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Below is the quote from Boule de Suif:

Ses armes, ses uniformes, tout son attirail meurtrier, dont elle épouvantait naguère les bornes des routes nationales à trois lieues à la ronde, avaient subitement disparu.

Why is the "dont" used here instead of "avec lequel" if the author was intended to express "by the means of deadly weapon or apparatus"? Also, the object of "épouvantait" is quite strange to me. Scare the borders or boundaries of the roads? That doesn't make any sense to me. Or do I misinterpret the meaning here? Please explain it to me in English, many thanks!

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La Garde nationale qui, depuis deux mois, faisait des reconnaissances très prudentes dans les bois voisins, fusillant parfois ses propres sentinelles, et se préparant au combat quand un petit lapin remuait sous des broussailles, était rentrée dans ses foyers. Ses armes, ses uniformes, tout son attirail meurtrier, dont elle épouvantait naguère les bornes des routes nationales à trois lieues à la ronde, avaient subitement disparu. (Guy de Maupassant, Boule de suif, 1880)

Dont can be used as a synonym of avec lequel when it stands for a thing and it introduces a defining relative clause expressing means.

T.L.F. (II. A. 3. b.)

b) [Compl. circ. de moyen, d'instrument; l'antécédent désigne un inanimé] Synon. par lequel, avec lequel. Son jeune disciple lui apporte la flûte dont il avoit coutume de jouer (Staël, Allemagne,t. 3, 1810, p. 135) Un rasoir dans la [main] droite dont il s'est coupé le cou (Mérimée, Lettres à M. Panizzi,1870, p. 135) Madame Gide a fait confectionner de grandes housses en forme, dont on couvre les bibliothèques du palier, le matin, pendant l'heure du ménage... Martin du Gard, Notes sur André Gide,1951, p. 1385.

In these example sentences found in the T.L.F dont stands for : avec laquelle (1st example), avec lequel (2nd example), avec lesquelles (3rd example). I do not know of a difference in register when one or the other is used.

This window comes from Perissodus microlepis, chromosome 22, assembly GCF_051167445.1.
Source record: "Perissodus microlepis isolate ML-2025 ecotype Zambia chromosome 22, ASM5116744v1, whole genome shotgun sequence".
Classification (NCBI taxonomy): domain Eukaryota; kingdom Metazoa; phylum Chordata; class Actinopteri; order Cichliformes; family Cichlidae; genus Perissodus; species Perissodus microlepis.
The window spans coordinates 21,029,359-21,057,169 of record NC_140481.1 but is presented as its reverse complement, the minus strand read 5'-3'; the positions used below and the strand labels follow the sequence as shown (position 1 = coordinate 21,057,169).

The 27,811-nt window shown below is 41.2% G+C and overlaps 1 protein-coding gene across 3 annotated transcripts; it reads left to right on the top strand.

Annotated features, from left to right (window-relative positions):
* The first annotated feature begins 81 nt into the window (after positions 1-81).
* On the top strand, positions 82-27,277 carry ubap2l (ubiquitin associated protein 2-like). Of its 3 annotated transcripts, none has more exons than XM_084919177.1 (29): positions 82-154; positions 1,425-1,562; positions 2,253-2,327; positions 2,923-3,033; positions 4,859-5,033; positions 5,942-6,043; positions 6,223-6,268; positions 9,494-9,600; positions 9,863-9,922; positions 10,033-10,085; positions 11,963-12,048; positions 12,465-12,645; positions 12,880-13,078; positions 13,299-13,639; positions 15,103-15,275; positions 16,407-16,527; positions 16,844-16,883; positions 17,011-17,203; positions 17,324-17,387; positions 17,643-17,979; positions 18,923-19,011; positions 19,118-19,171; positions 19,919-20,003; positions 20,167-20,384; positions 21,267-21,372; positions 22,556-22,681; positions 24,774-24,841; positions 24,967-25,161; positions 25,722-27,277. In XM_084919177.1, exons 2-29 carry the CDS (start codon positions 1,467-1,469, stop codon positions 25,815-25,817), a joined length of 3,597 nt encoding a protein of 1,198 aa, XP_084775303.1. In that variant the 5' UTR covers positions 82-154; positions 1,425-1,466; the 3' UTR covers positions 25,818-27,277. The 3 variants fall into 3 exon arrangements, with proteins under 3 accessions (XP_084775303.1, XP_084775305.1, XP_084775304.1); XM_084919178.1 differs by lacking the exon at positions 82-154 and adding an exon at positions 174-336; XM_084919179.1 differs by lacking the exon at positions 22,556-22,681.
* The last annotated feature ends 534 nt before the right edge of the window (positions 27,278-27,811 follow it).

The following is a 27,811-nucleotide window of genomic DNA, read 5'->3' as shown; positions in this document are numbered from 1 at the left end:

In France the routes nationales is one of categories of roads that cross the country. Milestones (bornes) are placed on the side of these roads at regular intervals (usually every kilometre) with such indications as number of the road and distance to the next village or city. They're about 65 cm high, 40 cm wide (haven't measured one, just looked at catalogues, they give different dimensions around those lines), the top is dome-shaped and red. You can see one on the picture illustrating an article on the famous Nationale 7 (RN7) that goes from Paris to the Riviera.

The verb épouvanter is used in a metaphor in Maupassant's sentence. The gear was frightening to the people who saw it lying there on the milestones.

  • "Elle" here stands for "attirail"? But attirail is a masculine noun. – xiexie Jul 15 '17 at 15:33
  • Elle stands for La garde nationale. You must look at the previous sentence. Son attirail is the gear of the garde nationale. – Laure SO - Écoute-nous Jul 15 '17 at 15:57
  • @xiexie Boule de Suif takes place in the 1870-1871 Franco-Prussian War. For the garde nationale at that time and its role in the Franco-Prussian war, see this article in Wikipedia. The Garde Nationale is something different nowadays. – Laure SO - Écoute-nous Jul 15 '17 at 16:07
  • Good answer, but can dont always be used as a synonym of avec lequel when expressing the means of something? What makes this sentence sound unusual is that even in that use-case, you can normally understand dont as standing for a noun that would be introduced by de -- I wonder if there are other examples – qoba Jul 15 '17 at 16:18
  • @qoba I expect it could. I haven't got anything on the matter at hand. What I know is that dont can often replace a compound relative pronoun with [du/de la/des] quel(les) when the verb requires the preposition de. Always I wouldn't stake my life on it. La fille dont (de laquelle) je t'ai parlé. Dont is much more frequent and I know some will make a difference between the two.in some cases. See the BDQL for instance. I did not want to make a review in that question which was on a precise case (well, 2 actually...) – Laure SO - Écoute-nous Jul 15 '17 at 17:03

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